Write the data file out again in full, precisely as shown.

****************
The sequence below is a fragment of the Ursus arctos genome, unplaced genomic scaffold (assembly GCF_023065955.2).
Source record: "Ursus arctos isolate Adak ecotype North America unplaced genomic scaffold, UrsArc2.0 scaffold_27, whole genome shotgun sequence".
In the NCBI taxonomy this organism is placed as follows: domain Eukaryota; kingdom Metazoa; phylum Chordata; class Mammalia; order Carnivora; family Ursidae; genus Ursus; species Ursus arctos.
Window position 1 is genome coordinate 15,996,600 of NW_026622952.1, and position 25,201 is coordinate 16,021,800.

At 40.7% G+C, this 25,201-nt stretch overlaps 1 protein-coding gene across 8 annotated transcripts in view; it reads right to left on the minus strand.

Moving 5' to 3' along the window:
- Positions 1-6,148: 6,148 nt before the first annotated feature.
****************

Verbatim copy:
The sequence below is a fragment of the Ursus arctos genome, unplaced genomic scaffold (assembly GCF_023065955.2).
Source record: "Ursus arctos isolate Adak ecotype North America unplaced genomic scaffold, UrsArc2.0 scaffold_27, whole genome shotgun sequence".
In the NCBI taxonomy this organism is placed as follows: domain Eukaryota; kingdom Metazoa; phylum Chordata; class Mammalia; order Carnivora; family Ursidae; genus Ursus; species Ursus arctos.
Window position 1 is genome coordinate 15,996,600 of NW_026622952.1, and position 25,201 is coordinate 16,021,800.

At 40.7% G+C, this 25,201-nt stretch overlaps 1 protein-coding gene across 8 annotated transcripts in view; it reads right to left on the minus strand.

Moving 5' to 3' along the window:
- Positions 1-6,148: 6,148 nt before the first annotated feature.